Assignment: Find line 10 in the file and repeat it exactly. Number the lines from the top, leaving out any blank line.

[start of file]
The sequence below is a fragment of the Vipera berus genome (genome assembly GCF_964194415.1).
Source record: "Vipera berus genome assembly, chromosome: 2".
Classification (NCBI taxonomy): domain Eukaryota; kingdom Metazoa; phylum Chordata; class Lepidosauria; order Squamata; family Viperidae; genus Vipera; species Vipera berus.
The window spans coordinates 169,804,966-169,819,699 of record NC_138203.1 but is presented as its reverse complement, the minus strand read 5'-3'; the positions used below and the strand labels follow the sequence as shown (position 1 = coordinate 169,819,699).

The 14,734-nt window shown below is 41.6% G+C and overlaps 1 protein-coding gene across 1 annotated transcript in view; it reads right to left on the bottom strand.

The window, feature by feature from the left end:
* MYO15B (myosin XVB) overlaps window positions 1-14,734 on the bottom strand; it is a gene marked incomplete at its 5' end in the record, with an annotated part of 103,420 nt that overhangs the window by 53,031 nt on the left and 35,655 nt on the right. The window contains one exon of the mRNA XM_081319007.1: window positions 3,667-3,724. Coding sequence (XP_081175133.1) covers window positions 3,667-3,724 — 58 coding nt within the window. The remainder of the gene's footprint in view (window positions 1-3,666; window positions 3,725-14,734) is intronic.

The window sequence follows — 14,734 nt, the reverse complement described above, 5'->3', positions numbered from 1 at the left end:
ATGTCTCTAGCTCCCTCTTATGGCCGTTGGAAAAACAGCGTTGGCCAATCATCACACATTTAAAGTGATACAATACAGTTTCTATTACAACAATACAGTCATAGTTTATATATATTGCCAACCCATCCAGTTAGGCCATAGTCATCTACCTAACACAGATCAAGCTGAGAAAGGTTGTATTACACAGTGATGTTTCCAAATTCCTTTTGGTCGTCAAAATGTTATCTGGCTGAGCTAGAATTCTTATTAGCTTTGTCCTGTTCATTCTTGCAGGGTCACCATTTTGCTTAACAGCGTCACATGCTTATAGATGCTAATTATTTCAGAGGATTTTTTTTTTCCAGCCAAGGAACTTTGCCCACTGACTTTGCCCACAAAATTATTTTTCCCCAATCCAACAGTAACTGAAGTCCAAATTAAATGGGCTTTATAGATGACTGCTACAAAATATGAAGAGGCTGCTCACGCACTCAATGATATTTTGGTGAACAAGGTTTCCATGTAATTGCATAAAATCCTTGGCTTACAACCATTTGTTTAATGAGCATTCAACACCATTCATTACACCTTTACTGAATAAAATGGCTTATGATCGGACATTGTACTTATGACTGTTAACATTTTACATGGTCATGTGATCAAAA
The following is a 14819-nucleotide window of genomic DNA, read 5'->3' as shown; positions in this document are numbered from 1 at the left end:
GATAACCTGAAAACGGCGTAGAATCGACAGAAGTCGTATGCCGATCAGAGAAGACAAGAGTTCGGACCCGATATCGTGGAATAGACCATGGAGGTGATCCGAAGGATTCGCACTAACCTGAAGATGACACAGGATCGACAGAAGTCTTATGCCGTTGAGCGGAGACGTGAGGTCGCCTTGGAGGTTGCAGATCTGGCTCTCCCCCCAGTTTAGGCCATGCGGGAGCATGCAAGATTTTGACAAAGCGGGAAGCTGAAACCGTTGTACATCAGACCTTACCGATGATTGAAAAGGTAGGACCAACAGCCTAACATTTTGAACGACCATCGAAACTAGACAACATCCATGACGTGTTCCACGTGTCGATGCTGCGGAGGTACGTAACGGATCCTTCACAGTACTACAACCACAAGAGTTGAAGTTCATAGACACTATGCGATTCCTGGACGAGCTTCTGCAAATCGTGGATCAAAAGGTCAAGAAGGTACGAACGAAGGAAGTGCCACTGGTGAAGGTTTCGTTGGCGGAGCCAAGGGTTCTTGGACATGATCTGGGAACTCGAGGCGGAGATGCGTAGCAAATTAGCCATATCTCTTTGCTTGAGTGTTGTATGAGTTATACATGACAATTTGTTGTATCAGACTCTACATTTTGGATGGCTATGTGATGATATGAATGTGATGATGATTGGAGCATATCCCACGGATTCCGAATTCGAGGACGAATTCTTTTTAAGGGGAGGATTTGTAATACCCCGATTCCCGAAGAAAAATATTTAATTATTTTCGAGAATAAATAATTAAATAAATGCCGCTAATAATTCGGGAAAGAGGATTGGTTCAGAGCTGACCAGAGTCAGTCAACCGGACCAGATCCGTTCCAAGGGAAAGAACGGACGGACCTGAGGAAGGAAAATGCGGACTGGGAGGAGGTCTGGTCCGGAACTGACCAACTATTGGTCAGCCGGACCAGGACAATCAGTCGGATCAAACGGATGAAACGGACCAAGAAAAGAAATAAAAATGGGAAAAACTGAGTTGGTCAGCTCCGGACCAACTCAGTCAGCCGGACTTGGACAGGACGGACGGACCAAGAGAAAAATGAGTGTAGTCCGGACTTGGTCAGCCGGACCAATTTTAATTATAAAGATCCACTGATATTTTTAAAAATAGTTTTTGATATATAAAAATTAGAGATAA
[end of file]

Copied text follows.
The following is a 14819-nucleotide window of genomic DNA, read 5'->3' as shown; positions in this document are numbered from 1 at the left end: